The result: Assad, destabilized, no longer controlled his country. However brutal he may have been, the neoconservatives and Obama (as well as then-Secretary of State Clinton) supported policies that contributed to a power vacuum that, again, was filled by Islamic totalitarians—including, but not limited to, al-Nusra, al-Qaeda, and the Islamic State. The power vacuum spilled over into Iraq, still unable to protect its citizenry. And now the Islamists are staging attacks directly against the West. As is always the case, the neoconservatives and their left-wing counterparts put a misguided notion about the well-being of the Syrian people and of “spreading democracy” above our own security. They sought to “free” the Syrian people from Assad, and all they have done is free a cleric to establish a totalitarian state with territorial holdings in former Syria and Iraq, to recruit Islamist militants to his cause, and stage attacks against the West. They have opened the floodgates to a dictatorship more brutal than—if not as strong as—that in Iran.

Moving forward, Americans should take particular note of who supported the policies that led to the rise of the Islamic State, as we will soon decide who is best capable to defeat them as President of the United States. We should not trust our future to politicians who place our own security below “humanitarian” altruism. That tragedy and horrors exist in this world is unquestionable. They always have. Nonetheless, the eradication of all dictatorships from the face of the Earth is not the moral purpose of the state. The moral purpose of a government is to protect the rights of its own people against criminals and foreign aggressors.  Ultimately, the reality of our fight is no more related to the interests of the Syrian or Iraqi people any more than World War II was about the interests of the German or Japanese people. It was about the total annihilation of military threats to the rights of American citizenry. Anything less than a total commitment to eliminating Islamic totalitarianism will keep American and European lives at perpetual risk.

Preventing a Double FailureIt’s Time to Act

At the same time, Americans should not conclude that we should do nothing now simply because it was wrong for us to have at all participated in the Syrian civil war at its outset. We cannot become mired in a foreign policy of counterfactuals. To say that “if the neoconservatives had simply stayed out of Syria, then the Islamic State would not have so easily grown,” though relatively sound analysis, ultimately bears no relation to the question of what we should do now that the Islamic State has arisen.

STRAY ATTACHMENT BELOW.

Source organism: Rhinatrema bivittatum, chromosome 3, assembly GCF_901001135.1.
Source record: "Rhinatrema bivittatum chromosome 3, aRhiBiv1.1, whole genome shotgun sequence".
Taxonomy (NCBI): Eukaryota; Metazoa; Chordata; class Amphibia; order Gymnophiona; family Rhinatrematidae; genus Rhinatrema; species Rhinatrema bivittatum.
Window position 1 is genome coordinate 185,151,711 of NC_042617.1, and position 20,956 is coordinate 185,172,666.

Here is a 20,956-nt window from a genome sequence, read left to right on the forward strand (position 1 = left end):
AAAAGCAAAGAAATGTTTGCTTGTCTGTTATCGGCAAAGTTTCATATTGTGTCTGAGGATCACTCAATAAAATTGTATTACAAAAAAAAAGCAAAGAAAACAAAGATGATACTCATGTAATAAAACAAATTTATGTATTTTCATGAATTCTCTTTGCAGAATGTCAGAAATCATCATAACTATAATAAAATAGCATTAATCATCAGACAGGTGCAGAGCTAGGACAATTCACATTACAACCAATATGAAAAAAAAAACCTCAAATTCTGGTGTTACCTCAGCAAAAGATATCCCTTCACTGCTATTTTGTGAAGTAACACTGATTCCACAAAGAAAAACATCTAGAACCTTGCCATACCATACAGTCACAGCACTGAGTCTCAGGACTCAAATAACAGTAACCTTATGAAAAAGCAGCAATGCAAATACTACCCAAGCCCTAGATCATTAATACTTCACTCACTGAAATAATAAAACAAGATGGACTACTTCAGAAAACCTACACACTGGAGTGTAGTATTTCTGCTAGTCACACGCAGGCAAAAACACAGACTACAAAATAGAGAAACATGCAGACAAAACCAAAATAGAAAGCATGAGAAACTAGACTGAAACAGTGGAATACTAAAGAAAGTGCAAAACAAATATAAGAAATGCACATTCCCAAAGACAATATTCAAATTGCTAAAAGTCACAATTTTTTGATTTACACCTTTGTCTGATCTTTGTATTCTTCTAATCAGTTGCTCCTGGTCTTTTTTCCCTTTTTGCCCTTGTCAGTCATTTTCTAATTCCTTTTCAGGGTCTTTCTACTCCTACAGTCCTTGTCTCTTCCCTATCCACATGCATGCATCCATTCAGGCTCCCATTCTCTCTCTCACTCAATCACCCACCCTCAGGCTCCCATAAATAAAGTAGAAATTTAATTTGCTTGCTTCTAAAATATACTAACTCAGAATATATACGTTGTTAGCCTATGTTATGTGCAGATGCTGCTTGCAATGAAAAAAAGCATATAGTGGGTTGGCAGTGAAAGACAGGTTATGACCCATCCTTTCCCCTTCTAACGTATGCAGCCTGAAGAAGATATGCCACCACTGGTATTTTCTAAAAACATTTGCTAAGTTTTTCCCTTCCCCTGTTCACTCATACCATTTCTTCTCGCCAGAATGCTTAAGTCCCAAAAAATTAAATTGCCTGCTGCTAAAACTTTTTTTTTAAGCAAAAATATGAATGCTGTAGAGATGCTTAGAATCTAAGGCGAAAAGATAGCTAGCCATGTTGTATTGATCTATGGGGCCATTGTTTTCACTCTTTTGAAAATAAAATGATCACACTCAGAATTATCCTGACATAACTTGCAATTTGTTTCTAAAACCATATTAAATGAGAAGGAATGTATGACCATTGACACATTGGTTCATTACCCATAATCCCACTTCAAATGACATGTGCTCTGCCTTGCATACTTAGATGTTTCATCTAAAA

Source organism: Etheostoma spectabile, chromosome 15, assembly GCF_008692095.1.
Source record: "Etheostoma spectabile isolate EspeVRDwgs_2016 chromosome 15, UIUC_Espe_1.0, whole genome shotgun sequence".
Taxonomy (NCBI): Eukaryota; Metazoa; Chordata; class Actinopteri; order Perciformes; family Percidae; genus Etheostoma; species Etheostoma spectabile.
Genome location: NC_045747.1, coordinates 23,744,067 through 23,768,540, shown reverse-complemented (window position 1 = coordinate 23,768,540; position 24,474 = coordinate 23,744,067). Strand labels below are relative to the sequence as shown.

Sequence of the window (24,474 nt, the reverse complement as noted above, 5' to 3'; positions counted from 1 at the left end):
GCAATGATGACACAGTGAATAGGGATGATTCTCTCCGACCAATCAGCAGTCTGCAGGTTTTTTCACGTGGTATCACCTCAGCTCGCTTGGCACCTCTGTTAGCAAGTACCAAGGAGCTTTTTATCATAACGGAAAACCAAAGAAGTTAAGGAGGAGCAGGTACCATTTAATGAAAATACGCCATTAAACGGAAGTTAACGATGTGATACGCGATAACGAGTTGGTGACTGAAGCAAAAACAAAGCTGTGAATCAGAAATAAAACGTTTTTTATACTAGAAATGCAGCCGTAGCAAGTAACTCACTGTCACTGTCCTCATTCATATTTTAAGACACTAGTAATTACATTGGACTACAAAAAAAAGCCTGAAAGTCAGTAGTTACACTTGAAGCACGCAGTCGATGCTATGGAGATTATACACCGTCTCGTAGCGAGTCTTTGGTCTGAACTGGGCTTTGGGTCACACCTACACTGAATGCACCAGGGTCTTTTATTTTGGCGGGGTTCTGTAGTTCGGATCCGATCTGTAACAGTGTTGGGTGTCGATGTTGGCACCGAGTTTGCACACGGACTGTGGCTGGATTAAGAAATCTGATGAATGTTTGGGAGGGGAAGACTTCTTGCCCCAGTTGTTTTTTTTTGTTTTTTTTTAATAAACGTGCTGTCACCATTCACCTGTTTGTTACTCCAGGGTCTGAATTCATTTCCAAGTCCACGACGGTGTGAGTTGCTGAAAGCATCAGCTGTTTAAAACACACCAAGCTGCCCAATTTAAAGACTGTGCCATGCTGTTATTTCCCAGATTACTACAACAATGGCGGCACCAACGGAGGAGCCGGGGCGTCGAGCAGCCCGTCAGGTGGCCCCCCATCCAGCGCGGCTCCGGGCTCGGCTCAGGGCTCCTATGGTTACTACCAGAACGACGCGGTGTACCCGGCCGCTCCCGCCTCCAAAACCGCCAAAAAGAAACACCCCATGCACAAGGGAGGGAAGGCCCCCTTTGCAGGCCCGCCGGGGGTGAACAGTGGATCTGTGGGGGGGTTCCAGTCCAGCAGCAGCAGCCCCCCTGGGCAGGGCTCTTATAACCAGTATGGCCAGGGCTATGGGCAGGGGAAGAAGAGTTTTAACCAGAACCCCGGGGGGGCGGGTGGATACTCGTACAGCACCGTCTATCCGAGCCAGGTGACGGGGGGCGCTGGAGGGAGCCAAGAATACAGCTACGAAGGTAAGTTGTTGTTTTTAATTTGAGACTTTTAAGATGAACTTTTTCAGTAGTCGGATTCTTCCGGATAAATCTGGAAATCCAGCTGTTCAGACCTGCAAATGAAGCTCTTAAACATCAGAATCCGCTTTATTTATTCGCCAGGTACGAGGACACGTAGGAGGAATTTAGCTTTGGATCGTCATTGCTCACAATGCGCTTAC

Followers of this publication will note that it has spent the past two years opposing the policies that facilitated the rise of the Islamic State. We criticized the decision to arm the rebels;[1] Obama’s desire to increase our involvement in Syria;[2] our altruistic foreign policy generally;[3] and our ineffective strategy of placing symbolic victory over substantive ones.[4] But this criticism should not be misinterpreted to suggest our opposition to self-interested action in Syria. Self-interested action had simply not been proposed, and in the early stages, the self-interested action was nothing.

But now, nearly two and a half years since the U.S.’s intervention in Syria, inaction has ceased to be the self-interested option. Those responsible for the massacre of innocent people in Paris—as well as attacks earlier this week that killed 120 in Beirut and the supposed massacre of 200 children in Syria in August 2014 (video of which was only released this past week)—have expressed in no uncertain terms their desire to commit similar acts against Americans. If they managed to reach Paris, then they can reach Washington, D.C. Few threats in the history of this centuries-long war have been more credible or more worthy of military response.

Historical and Contemporary Military Strategy for Defeating Death Cults

The question remains: how do we respond? While inaction is no longer an option, that certainly does not mean that any and all action is rational and pursuant to our self-interests. Indeed, action for action’s sake (the neoconservative creed) could lead to the deaths of far more Americans than the Islamic State has thus far killed by placing them into a war without a clear objective, without all the tools necessary to pursue it, and without the a coherent strategy to achieve it. We owe more to our soldiers and those of our allies than that.